Now that we know the criteria we would look for on our home lab. By this time, we can prepare for the build.

How to Physicalize VMs as PC?

Now, this is one thing that we would want to do with our home server which is critical. But it is entirely optional for you. So, you can skip this part if you want to. For those of you want to do this, let’s learn it.

First of all, when you are going to use VMs as a standard desktop, you would need to find a way to transfer data (peripheral and video). And, we have found out that it is better to use CAT6 cables and keystone wall jacks which come with USB and HDMI plugs for this purpose. That way, you can plug in the USB peripherals and other components directly to the wall jack.

And, we would use video card Passthrough to transfer the video data. Added to that. We would use an ‘HDMI over CAT6′ device (HDMI extender) to transfer the video data to our desktop. Then we would use and USB hub to transfer USB peripheral data over a CAT6 cable. You can also attach any other USB peripherals such as printers, gamepads etc. on the USB hub.

So, now you know how to physicalize virtual machines as desktops. Now we will discuss the components we would want to have in our server.

The Requirements:

Let’ see what we require to have in our home lab.

  • At least 8 Core CPU per host
  • At least 4 gigabit NIC card per host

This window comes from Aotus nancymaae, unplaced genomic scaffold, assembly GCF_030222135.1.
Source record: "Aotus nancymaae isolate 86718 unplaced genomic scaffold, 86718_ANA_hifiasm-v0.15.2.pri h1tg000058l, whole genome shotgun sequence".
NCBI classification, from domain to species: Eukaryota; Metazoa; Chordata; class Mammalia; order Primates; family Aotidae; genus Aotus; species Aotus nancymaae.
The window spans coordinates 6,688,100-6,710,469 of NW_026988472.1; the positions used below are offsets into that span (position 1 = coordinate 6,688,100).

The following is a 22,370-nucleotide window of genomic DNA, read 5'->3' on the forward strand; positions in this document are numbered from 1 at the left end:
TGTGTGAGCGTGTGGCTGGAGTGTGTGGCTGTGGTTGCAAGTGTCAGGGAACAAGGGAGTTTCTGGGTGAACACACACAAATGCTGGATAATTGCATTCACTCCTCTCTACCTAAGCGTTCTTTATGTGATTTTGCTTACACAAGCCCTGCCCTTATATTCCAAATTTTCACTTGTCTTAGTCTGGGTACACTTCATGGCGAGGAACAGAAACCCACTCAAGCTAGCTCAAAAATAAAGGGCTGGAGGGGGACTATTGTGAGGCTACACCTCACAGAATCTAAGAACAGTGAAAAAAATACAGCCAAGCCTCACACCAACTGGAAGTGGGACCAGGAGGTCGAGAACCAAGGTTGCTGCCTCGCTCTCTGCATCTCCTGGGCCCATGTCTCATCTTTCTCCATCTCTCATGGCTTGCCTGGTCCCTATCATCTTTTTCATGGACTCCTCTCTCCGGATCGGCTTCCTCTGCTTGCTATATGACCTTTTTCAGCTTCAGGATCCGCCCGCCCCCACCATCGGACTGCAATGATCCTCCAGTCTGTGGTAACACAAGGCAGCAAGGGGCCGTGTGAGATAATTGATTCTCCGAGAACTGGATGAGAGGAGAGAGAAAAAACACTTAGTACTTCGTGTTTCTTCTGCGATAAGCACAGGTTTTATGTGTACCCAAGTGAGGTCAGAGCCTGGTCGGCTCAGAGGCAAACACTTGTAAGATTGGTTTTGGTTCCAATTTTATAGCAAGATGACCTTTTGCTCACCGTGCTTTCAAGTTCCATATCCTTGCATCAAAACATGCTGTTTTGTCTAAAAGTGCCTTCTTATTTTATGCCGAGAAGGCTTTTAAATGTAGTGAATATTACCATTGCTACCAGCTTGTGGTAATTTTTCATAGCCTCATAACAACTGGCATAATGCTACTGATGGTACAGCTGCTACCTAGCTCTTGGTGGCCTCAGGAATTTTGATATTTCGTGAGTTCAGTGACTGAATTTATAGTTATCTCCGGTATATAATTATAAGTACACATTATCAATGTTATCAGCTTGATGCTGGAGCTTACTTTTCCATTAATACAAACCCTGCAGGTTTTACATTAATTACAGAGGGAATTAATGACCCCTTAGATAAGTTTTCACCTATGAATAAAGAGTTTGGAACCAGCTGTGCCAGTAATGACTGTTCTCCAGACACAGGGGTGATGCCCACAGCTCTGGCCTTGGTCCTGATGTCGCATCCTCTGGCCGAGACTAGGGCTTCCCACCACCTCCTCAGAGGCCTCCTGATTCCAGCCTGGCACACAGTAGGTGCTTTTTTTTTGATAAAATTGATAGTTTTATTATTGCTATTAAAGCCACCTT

• At least 32 GB RAM per host
  • Must come with Virtualize Enhancement (AMD-V/VT-x)
  • Should have multiple ESXi nodes
  • Must be Passthrough compatible (AMD IOMMU/VT-d), PCI Passthrough
  • Must support vMotion
  • NFS storage capable
  • iSCSI Storage
  • Good air flow to keep it quiet and cool
  • Should not be power hungry
  • Better if we could lower the cost
  • Everything should be rack mounted
  • Should have a hardware firewall
  • Should have 2 physical managed switches/smart switches

You can see that our requirements are very high. It indicates the cost of this build would also be higher. So, to lessen the cost we have decided to go with AMD instead of Intel. Because AMD has multi-core processors which cost way less than Intel’s. However, if you don’t have any problem regarding the cost, you can go with Intel as well.

Some of the top AMD processors also come with PCI Passthrough, virtualize enhancement feature out of the box. This is also another reason why we are choosing AMD. That means with using these processors we can use the graphics card Passthrough feature.